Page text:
Eurozone crisis worsens after France loses top AAA rating
THE eurozone crisis entered a dangerous new phase last night after France and eight other European countries were hit by damaging downgrades in their credit ratings.
Credit rating agency Standard & Poor's (S&P) stripped France of its gold-plated AAA credit rating, and also lowered the long-term ratings on Austria, Malta, Slovakia, and Slovenia, by one notch.
The rating levels for Cyprus, Italy, Portugal and Spain were dropped two notches.
There was no change for Ireland, Belgium, Estonia, Finland, Germany, Luxembourg, and the Netherlands. Germany held on to its much coveted 'AAA' rating.
Greece, already in deep trouble, was not reassessed in the latest, devastating declaration from Standard & Poor's.
Stocks, euro fall
Stock markets and the value of the single currency fell sharply as news leaked earlier in the day that Standard and Poor's were to cut the ratings of a raft of countries.
The cuts deal a heavy blow to the currency union's ability to fight off a worsening debt crisis. All of the countries downgraded will inevitably face higher borrowing costs.
The move to cut France is key because it is partly responsible for underwriting the eurozone bailout fund, which is at the heart of efforts to ease fears of a eurozone collapse.
This could potentially torpedo the main European bailout fund, set up to support struggling countries like ourselves, Greece and Portugal.
"In our view, the policy initiatives taken by European policymakers in recent weeks may be insufficient to fully address ongoing systemic stresses in the eurozone," S&P said in a statement.
The downgrades also come as crucial talks on cutting Greece's massive debt pile appeared close to collapse Friday. Talks between Greece and its creditors were put on hold.
Without a deal to reduce Greek liabilities, the country could jeopardise an international bailout and be forced into a devastating default.
Worries about the eurozone pushed the single currency down to its lowest value against the US dollar since mid-2010. The euro also fell against the pound.
European stock markets closed before the downgrades were confirmed, but rumours of the move saw shares across the continent fall. Bigger falls are likely on Monday when markets reopen.
France's Finance Minister Francois Baroin said last night the decision would spur action by his country.
"I confirm that France has received, like most eurozone countries, a notification of a change of its rating," Mr Baroin said.
"It's a downgrade, a one-notch change; it's the same agency that downgraded the United States. It (the downgrade) means we must follow and amplify reforms. We must be bold. We must preserve employment," he added. The move is "not a catastrophe", he said.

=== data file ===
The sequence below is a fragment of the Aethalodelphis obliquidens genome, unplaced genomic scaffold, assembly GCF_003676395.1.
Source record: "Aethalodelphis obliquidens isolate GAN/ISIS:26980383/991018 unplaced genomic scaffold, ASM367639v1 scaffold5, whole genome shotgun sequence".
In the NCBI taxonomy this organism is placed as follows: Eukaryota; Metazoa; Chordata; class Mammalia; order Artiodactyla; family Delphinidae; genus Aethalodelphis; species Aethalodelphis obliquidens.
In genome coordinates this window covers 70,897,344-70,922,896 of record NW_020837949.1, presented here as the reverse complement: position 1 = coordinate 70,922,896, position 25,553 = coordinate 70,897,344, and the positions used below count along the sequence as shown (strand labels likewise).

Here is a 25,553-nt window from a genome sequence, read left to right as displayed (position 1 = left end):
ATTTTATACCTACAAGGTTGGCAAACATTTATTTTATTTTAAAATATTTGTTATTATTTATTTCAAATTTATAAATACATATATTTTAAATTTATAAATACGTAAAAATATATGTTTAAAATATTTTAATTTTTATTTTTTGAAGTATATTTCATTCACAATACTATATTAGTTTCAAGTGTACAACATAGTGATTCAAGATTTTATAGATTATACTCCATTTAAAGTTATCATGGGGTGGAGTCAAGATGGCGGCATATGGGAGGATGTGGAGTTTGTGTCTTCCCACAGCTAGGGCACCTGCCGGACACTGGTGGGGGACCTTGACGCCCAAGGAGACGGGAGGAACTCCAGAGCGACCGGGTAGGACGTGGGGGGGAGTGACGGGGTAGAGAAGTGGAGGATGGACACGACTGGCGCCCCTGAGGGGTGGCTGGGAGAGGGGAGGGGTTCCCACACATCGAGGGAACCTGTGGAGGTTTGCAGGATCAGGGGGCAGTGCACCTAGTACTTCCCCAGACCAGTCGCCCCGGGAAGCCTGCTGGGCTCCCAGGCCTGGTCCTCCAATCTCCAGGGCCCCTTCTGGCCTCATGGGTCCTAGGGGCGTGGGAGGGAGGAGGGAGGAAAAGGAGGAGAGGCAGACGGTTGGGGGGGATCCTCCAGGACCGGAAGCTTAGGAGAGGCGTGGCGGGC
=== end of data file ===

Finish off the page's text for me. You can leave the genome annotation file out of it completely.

However, France has held its AAA rating since 1975, and its loss represents a serious wound to the country's claims to be a top-flight global economy.
The downgrade is also a heavy blow to Nicolas Sarkozy, the French president. He is facing re-election in May, and polls suggest he will be lose.
Mr Sarkozy and his European allies have publicly attacked the international ratings agencies, accusing them of a systematic attempt to undermine the eurozone.
Wolfgang Schaeuble, the German finance minister, played down the downgrade, questioning the credibility of the agencies.
"We should not overestimate the ratings agencies in their assessments" he said.
Despite the gloom, some economists were relieved that stronger eurozone economies led by Germany and the Netherlands were spared by Standard and Poor's, which last year downgraded the US amid concerns about its deficit.
After the downgrading of France and Austria, only 12 EU countries will retain AAA ratings from Standard and Poor's.
S&P first placed the ratings of 15 euro nations, including Germany and France, on review for possible downgrade before a December 9 EU summit.
Apart from the blow to the country's prestige, France is the second largest guarantor of the EFSF, which currently has a AAA rating.
Preserving that status would require members to increase their guarantees, which could prove politically unpopular.
France has the highest debt ratio of the eurozone's AAA-rated countries, and the government has refused to take further savings measures before the election, insisting it can meet its fiscal targets.
The euro fell by more than a cent to $1.2650 as rumours swept the markets earlier in the day. It also fell to 82p against sterling.
European stocks, which had been up on the day, turned negative. Safe-haven German 10-year bond futures rose to a new record high, while the risk premium investors charge on French, Spanish and Belgian debt widened in reaction.
Meanwhile, Eurozone governments led by Italy and Spain are due to sell more than €200bn of bonds in the next three months
Italy is currently paying almost 7pc to borrow, the level generally agreed to be unsustainable.
If investors refuse to buy all the bonds that Italy tries to sell, the Rome government would be forced to seek an international bailout far bigger than any rescue package given to the smaller eurozone nations.
Any bailout for Italy would almost certainly have to be led by the International Monetary Fund or the European Central Bank, which has so far refused to give direct support to the lending of indebted eurozone states.